Review by DAPHNE LEE
By John Mullan
Publisher: Faber and Faber, 374 pages
AS a journalist (lately a freelance one) I have never published work anonymously but have done so using various pseudonyms. My reasons have included the desire to disassociate myself from what I consider hack jobs, and to avoid trouble in instances when the subject matter might be deemed controversial. Pseudonimity may be as effective as anonymity when used to hide the identity of the author.
Many classic works of literature were first published without their author's names or under false names. It was so common to publish anonymously or puedonymously in the 18th and 19th century that a Dictionary of the Anonymous and Pseudonymous Literature of Great Britain was published in 1882 - begun in the 1850s, it ran to four volumes when finally completed. In 1934, additional volumes were published and in 1962, the final edition numbered nine volumes in all. Even so, the book does not list works whose authors' identities have not been revealed - and a quick search online will reveal that there are many famous quotes that remain anonymous.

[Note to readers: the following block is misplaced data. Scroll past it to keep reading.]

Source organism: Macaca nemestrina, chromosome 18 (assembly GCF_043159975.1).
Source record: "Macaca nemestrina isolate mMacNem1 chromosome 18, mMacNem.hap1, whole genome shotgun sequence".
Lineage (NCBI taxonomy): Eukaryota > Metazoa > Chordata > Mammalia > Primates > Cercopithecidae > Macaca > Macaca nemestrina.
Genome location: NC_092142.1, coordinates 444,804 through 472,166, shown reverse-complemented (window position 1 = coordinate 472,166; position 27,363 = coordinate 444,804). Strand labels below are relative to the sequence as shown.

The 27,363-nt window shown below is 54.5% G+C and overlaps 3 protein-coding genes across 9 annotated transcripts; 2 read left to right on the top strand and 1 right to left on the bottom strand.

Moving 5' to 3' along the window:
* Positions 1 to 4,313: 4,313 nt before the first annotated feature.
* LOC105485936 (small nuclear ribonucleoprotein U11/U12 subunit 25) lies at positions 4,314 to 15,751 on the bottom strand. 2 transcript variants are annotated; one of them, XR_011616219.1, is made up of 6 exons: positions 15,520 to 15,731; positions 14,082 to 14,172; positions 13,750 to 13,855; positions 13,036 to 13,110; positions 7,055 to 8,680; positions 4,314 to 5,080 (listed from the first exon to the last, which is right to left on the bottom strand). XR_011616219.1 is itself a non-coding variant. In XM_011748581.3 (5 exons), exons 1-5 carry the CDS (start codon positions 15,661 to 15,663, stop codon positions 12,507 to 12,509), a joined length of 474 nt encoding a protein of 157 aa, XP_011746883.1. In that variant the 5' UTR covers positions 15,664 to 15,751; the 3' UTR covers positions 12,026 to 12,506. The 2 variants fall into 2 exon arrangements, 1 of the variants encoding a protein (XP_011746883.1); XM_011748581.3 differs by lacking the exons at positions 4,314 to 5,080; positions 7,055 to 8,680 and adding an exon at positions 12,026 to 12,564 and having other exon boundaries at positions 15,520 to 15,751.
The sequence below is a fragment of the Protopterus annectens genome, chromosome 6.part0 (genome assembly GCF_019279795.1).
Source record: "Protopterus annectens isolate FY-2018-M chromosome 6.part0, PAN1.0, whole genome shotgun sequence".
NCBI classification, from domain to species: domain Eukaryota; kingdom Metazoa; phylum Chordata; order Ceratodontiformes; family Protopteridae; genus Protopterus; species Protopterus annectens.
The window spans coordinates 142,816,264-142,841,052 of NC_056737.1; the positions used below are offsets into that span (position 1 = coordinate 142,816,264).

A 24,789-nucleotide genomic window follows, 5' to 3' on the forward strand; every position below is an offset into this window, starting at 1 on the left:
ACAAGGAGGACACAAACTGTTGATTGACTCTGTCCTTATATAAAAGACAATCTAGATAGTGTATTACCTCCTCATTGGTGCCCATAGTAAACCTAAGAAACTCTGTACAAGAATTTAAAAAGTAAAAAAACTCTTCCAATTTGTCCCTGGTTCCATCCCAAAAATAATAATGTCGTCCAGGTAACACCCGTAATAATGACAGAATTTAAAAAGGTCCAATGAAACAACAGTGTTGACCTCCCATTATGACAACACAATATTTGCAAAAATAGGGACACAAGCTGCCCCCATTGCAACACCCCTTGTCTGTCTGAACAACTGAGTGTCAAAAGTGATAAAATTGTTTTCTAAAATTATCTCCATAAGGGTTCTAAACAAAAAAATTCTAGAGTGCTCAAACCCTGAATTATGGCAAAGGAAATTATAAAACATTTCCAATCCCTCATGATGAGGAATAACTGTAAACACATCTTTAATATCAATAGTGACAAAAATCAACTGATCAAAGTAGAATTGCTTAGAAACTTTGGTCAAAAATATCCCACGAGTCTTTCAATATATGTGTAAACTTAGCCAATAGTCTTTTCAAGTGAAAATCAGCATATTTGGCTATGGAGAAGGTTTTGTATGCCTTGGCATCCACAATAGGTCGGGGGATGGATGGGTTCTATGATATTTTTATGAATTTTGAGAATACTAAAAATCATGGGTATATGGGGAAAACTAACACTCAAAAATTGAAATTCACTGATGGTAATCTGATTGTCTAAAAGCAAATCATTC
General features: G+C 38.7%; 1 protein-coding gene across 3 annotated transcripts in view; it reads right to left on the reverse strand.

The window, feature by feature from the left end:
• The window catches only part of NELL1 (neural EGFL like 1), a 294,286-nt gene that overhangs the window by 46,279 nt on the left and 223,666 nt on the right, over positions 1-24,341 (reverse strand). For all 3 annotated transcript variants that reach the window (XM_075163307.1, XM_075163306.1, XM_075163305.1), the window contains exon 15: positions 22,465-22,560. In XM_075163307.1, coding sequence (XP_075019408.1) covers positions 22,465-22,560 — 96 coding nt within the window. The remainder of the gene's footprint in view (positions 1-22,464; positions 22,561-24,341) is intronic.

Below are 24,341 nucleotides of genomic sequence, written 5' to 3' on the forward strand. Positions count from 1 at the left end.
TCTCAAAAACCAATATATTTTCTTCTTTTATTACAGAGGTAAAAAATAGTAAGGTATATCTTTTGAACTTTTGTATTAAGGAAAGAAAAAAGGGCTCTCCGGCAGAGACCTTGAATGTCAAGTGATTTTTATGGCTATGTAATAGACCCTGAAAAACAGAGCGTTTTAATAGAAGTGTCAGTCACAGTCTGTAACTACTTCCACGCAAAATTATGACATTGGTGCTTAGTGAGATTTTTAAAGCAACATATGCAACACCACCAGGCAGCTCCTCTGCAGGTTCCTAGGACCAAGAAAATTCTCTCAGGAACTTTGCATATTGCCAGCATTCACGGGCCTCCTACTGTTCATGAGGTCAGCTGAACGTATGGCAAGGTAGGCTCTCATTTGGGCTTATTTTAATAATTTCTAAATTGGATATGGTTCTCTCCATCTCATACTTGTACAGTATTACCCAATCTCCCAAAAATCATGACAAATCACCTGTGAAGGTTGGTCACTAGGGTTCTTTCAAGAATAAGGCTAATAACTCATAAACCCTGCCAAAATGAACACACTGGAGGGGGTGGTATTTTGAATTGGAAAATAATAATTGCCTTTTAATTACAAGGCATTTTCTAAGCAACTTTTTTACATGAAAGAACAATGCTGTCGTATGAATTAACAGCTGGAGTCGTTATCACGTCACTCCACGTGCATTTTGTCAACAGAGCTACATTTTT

In Anonymity, John Mullan explores why many authors of English literature chose to publish anonymously. He looks at the different circumstances and motives behind authors' decisions to hide who they were; the effect an author's anonymity had on his or her readers; and the reaction of the public and press when the author's identity was finally revealed.